It was suddenly strange to think my largest concern not ten hours before was whether I could stay in my pajamas. Someone else has lost a car, possibly lost a love one; my day-to-day concerns can't compare to that. What if it had been me in that car? Would I be satisfied with my last petty concerns? Everything changes in an instant.

That sobering understanding got me thinking. I need to improve my way of living, because I don't want to have any regrets should my instant come. That may seem morbid to some, but when you're unhappy with how things stand in your life, the thought of not having the opportunity to change it is a bitter but strong motivation.

2012 saw two of the worst creative crashes I've ever had, brought on by my inability to adjust to a demanding work schedule and maintain a level of creativity I was happy with. I bit off more than I could chew, and I choked on it. Twice.

I began to doubt my ability to write well enough, revise fast enough, be organized enough to ever publish. I warred against a self-image no longer reflected in the 35 lbs I gained since leaving Japan or the skin problems I'd never had as a teen. I was too tired to write when I got home, but too busy trying to write to take care of myself or contribute to the chores at home consistently, which made me feel like a wretched slob.

I started personal training. It went well for a few months. I started Fit-2-Write. We managed three episodes before I hit my first crash.

I was scheduling every part of my day down to my two 15-minute breaks at work. I was doing two personal training lessons a week after work, D&D on a third, and trying to edit and post two podcasts. Also, I went to StellarCon, ConCarolinas, Sammy's wedding, and BaltiCon all before May. Saturday mornings, I was taking a class on Google+ with Cat Rambo. I was trying to revise the first 100 pages of The Mark if Flight, write a short story, read and comment on two short stories a week, update my blog, and plan out my next book and the revisions for HELLHOUND.

Then this happened: Do You Want to Do My Laundry?

Despite the playful tone, this post was coming on the back of a serious meltdown after a couple of major disappointments. I felt like I would never "get it together". I still feel like that.

I dropped everything, and when I'd finally stopped crying log enough to look at the detritus at my feet, I had no idea how to pick it all back up again. I'd latch onto something, wade a couple feet through the rest, and drop it again. I couldn't let go of any of it, but I couldn't figure out how to clean the mess of my creative life without shoving it all to the curb.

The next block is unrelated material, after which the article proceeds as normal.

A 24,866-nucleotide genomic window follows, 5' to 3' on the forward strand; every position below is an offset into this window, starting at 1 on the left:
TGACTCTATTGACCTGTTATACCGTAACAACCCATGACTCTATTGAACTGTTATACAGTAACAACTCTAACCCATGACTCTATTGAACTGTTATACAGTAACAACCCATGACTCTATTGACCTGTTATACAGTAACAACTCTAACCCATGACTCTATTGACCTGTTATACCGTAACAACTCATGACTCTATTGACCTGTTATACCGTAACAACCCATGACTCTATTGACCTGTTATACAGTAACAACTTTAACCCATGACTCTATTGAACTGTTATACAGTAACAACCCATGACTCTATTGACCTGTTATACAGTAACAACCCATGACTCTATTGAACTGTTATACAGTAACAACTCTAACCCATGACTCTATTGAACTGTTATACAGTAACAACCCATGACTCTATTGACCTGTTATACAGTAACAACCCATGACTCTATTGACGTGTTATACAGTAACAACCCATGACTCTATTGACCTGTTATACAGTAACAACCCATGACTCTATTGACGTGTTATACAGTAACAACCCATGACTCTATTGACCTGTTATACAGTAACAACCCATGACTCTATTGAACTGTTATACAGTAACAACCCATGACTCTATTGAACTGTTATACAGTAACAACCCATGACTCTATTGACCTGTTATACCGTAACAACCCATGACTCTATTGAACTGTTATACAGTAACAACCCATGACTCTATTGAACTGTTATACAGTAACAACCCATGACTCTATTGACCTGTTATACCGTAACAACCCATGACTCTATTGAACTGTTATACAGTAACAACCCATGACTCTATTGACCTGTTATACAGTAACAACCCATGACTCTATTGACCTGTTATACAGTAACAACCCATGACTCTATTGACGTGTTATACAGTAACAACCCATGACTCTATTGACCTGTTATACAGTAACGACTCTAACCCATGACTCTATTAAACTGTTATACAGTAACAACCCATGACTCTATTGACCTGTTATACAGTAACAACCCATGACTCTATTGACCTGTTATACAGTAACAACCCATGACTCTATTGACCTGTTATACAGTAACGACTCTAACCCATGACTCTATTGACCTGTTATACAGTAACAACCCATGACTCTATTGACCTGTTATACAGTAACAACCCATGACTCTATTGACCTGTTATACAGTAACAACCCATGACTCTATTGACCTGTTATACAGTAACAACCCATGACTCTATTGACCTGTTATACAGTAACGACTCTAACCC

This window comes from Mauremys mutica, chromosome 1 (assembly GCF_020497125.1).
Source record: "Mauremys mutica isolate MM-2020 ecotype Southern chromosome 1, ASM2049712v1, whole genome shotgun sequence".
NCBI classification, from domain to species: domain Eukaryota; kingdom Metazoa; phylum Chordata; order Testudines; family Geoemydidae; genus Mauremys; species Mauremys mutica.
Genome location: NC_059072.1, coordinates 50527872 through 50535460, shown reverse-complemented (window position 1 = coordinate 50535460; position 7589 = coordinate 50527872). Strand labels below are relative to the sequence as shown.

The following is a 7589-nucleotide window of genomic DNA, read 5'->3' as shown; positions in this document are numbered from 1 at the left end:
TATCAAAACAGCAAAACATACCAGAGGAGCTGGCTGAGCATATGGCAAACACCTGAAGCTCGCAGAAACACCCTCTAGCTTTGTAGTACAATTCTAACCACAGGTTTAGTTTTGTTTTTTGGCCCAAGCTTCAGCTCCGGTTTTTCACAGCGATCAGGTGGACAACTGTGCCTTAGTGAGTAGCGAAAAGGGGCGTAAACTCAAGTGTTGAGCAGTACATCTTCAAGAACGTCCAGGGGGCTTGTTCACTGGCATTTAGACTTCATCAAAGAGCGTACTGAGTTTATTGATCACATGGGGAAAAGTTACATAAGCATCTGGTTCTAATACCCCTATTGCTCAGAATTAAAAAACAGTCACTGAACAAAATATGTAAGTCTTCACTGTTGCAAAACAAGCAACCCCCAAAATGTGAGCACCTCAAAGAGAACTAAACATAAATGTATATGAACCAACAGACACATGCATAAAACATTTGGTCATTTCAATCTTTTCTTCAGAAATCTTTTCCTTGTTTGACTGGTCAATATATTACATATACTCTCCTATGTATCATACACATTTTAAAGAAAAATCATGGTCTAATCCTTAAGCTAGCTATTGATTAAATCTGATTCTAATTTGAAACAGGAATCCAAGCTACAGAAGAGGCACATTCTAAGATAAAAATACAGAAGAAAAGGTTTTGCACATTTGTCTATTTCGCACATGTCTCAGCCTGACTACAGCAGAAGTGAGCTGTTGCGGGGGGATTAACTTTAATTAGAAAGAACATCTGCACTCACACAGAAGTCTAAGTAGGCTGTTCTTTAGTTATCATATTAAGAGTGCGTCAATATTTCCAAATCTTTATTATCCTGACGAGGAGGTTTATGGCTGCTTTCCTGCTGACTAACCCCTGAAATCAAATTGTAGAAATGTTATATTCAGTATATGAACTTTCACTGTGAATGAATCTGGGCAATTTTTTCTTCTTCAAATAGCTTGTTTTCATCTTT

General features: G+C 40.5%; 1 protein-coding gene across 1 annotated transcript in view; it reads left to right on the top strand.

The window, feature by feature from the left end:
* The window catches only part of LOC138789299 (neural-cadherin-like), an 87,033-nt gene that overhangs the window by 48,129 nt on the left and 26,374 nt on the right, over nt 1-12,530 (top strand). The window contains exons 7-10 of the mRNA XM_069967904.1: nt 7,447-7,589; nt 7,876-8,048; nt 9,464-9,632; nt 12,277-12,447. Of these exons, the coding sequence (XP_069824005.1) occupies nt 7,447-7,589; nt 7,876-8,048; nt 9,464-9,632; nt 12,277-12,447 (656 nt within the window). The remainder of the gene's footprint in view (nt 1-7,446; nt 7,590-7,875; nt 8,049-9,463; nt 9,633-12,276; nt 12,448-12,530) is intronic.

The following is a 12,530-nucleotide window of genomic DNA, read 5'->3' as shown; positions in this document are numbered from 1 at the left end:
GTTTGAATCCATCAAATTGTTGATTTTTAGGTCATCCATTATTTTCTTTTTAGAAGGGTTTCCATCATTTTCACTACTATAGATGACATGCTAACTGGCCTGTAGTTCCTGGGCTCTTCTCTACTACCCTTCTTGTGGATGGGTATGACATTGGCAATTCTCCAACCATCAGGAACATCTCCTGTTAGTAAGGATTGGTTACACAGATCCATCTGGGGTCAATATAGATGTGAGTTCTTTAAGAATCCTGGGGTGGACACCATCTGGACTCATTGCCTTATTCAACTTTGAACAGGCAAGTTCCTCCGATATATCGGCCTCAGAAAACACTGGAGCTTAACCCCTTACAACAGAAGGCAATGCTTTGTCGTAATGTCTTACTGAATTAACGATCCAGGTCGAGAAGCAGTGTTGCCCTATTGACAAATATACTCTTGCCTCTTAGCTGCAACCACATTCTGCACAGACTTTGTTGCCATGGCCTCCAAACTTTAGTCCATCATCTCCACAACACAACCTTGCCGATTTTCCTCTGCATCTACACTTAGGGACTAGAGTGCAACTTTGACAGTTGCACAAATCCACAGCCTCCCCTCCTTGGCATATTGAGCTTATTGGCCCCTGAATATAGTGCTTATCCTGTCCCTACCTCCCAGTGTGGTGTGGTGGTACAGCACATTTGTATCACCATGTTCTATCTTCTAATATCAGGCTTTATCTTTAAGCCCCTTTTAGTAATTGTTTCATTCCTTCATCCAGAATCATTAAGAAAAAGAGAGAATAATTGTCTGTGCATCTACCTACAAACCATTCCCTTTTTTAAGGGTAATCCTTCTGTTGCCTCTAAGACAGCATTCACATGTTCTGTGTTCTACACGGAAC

It was tough to fish out the things that mattered to me the most, and I felt unspeakably guilty for letting the others rest.

At the same time, 2012 was a year of many steps forward: I gained what felt like a whole new world of friends after meeting the other folks in the podcasting community face-to-face at BaltiCon. I hammered out two short stories, a novelette, the first six chapters of a new book, and yet another opening for The Mark of Flight, which is now beginning to resemble something like a pretty good book. I made a carved leather hat that actually looked like what I had in mind. I asked to be on panels at StellarCon and BaltiCon and was accepted. I was invited to attend and speak at New Media Expo. I took a couple of trips by myself and with friends, just because. I started kayaking again, bought a bike, and got a new car that makes me super happy.

That said, I refuse to have another year where the lows are as low as 2012's. So I did some soul-searching and tried to figure out what goals I could make this year that would help me live with fewer regrets. I'll split them up into personal and creative.

2013 GOALS


  • Get healthier - exercise, eat better, figure out the energy situation, ride my bike, relax
  • Go out and do things. With other human beings. And not just because I can use it in a story someday.
  • Spend more time outside doing things I enjoy, like biking or kayaking or camping.
  • Do more to maintain the apartment
  • Consistently pay all bills on time
  • Pay down credit card
  • Fill the well
  • Volunteer


  • Worry less about 'making it'
  • Chill, before this shit gives me heart problems
  • Finish first draft of Heretic's Resonance
  • Get Pendragon Variety - Issue#1 released
  • Make Season 2 of Pendragon Variety
  • Keep making friends who are awesome, supportive, and inspiring
  • Query MoF
  • Read more
I don't know if I'll be able to do all these things, and I'm almost certain I won't do them consistently. There's a certain measure of cognitive dissonance to pursuing your dreams during an economic recession. Last year it was cacophony. This year, we're gonna try to find the right key.

What are your personal and creative goals for 2013? Did you suffer any setbacks or disappointments last year? What improvements do you want to make?

How to Burn a Candle

Finishing a story holds exactly
the same amount of joy as eating
a giant bowl of peach shaved ice.
On Sunday morning, I finished a short story--the first thing I've finished since completing my first draft of Bull-Rushing the Ghost earlier this year. Of course, I've worked on plenty, and the short story is barely the length of two novel chapters in Heretic, but there's something about FINISHING a whole narrative that gives me a sense of accomplishment and slingshots me through the next few days.